Water levels on the Grand River appeared to have peaked over the weekend, but now ice is the new enemy, causing the river to back up and flood parts of the Grand Pointe subdivision.
"It was coming in really, really fast," said Kay Jones, a 16-year resident of the subdivision.
The water came in too fast for Jones and her husband Larry, whose basement is now completely flooded.
Firemen went door to door warning people of the incoming water. They want to let residents know what to do in case their basement floods.
"We have no way of knowing how high it will rise," said Charles Kribley, Chief of Windsor Township Emergency Services. "We urge people to take a look in the basement and if it looks like the water is going to come in, consider turning off any electrical circuits that serve the basements and also shut off any natural gas appliances in the basements."
Kribley also said flooding could lead to other severe household hazards.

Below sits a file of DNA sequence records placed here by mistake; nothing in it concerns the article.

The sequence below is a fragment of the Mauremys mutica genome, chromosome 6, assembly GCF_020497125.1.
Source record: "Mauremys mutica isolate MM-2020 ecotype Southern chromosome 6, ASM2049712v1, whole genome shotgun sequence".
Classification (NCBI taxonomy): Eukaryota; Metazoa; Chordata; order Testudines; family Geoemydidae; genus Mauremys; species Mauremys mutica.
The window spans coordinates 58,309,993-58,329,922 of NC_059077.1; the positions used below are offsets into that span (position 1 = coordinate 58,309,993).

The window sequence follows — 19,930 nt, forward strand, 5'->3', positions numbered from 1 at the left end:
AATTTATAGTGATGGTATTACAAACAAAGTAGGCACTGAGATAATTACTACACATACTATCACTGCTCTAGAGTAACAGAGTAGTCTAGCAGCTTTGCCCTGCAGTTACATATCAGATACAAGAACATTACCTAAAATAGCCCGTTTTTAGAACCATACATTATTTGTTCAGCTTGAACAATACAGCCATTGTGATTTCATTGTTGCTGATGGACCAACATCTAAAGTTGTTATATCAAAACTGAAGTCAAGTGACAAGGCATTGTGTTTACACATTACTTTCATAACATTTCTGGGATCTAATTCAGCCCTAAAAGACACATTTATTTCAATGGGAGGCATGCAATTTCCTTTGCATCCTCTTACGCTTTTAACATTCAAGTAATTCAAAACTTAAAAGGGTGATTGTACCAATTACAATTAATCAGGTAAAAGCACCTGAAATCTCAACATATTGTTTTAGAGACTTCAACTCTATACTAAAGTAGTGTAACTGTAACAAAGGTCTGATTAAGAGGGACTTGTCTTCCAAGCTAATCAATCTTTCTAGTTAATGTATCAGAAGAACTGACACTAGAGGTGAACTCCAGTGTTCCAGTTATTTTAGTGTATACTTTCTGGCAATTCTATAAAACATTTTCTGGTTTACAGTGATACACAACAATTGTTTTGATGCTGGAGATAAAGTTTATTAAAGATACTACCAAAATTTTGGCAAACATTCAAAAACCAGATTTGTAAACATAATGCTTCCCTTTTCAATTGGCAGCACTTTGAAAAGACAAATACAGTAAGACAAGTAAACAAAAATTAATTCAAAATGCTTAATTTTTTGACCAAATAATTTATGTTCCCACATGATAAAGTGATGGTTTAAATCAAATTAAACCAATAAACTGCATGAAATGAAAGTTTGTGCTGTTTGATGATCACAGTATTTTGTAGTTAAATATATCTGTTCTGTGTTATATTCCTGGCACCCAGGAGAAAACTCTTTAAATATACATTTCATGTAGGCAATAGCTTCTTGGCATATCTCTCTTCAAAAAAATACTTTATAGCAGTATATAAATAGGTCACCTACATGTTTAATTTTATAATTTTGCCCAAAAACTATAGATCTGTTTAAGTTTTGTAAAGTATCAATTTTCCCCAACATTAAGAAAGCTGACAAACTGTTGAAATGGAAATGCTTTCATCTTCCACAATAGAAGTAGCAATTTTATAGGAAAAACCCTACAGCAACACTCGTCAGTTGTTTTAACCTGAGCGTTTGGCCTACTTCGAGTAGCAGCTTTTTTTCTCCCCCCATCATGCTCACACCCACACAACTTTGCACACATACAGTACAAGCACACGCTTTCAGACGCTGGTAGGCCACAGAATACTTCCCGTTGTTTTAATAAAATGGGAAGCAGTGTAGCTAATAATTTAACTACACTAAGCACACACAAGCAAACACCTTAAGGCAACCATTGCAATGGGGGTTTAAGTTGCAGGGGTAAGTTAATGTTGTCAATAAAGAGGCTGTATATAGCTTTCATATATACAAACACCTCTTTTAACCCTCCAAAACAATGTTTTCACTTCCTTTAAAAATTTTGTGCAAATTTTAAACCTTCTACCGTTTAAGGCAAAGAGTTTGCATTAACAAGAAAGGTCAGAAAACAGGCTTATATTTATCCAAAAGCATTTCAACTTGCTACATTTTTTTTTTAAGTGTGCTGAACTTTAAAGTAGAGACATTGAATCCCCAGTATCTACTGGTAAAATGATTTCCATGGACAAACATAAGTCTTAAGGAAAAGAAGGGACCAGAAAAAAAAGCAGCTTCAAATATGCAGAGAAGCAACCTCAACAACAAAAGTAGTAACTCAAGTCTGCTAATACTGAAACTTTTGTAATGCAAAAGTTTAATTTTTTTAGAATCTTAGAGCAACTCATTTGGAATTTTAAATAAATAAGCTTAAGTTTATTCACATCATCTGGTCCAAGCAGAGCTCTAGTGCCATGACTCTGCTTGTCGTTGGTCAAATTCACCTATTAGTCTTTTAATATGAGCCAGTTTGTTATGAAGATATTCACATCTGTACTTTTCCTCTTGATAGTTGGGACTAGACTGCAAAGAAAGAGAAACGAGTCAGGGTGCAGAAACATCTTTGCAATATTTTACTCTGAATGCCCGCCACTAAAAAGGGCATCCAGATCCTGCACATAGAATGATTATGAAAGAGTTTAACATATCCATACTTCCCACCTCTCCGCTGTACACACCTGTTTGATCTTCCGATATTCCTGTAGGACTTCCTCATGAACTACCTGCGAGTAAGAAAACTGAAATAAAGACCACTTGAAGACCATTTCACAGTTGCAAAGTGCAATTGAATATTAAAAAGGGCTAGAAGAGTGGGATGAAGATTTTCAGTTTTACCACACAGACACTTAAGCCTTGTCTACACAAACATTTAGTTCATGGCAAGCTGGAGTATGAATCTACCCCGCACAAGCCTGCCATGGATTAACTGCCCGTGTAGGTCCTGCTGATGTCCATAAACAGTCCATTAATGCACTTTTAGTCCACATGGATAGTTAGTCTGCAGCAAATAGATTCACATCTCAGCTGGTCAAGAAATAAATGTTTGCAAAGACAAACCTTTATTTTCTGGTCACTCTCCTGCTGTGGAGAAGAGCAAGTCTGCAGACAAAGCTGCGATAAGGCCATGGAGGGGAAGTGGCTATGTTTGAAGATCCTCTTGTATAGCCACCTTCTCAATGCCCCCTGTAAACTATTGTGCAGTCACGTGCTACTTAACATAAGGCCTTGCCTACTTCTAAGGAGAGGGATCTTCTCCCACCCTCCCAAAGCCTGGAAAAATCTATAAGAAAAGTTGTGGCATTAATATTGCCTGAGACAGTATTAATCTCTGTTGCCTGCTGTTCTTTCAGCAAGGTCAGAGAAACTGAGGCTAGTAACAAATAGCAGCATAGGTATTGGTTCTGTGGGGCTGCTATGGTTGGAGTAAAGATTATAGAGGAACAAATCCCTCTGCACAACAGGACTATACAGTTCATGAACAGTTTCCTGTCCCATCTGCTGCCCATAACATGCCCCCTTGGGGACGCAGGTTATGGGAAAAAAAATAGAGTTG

"Most people don't know how to turn off the gas in individual appliances or they're scared, and they need some help or advice, that's all we're doing," he said.
So where are the main problem areas along the river?
"Anybody who is in a low lying area near the river between downstream from Diamondale to the city of Lansing should be monitoring river levels," said Sgt. Aaron Brown of the Eaton Co. Emergency Dept.
Jones was monitoring the river, and hoping to avoid the flooding she experienced last spring. But when the ice came, the tables turned.
"It's a big loss, it really is, cause it will take us as long time to get put back together," Jones said.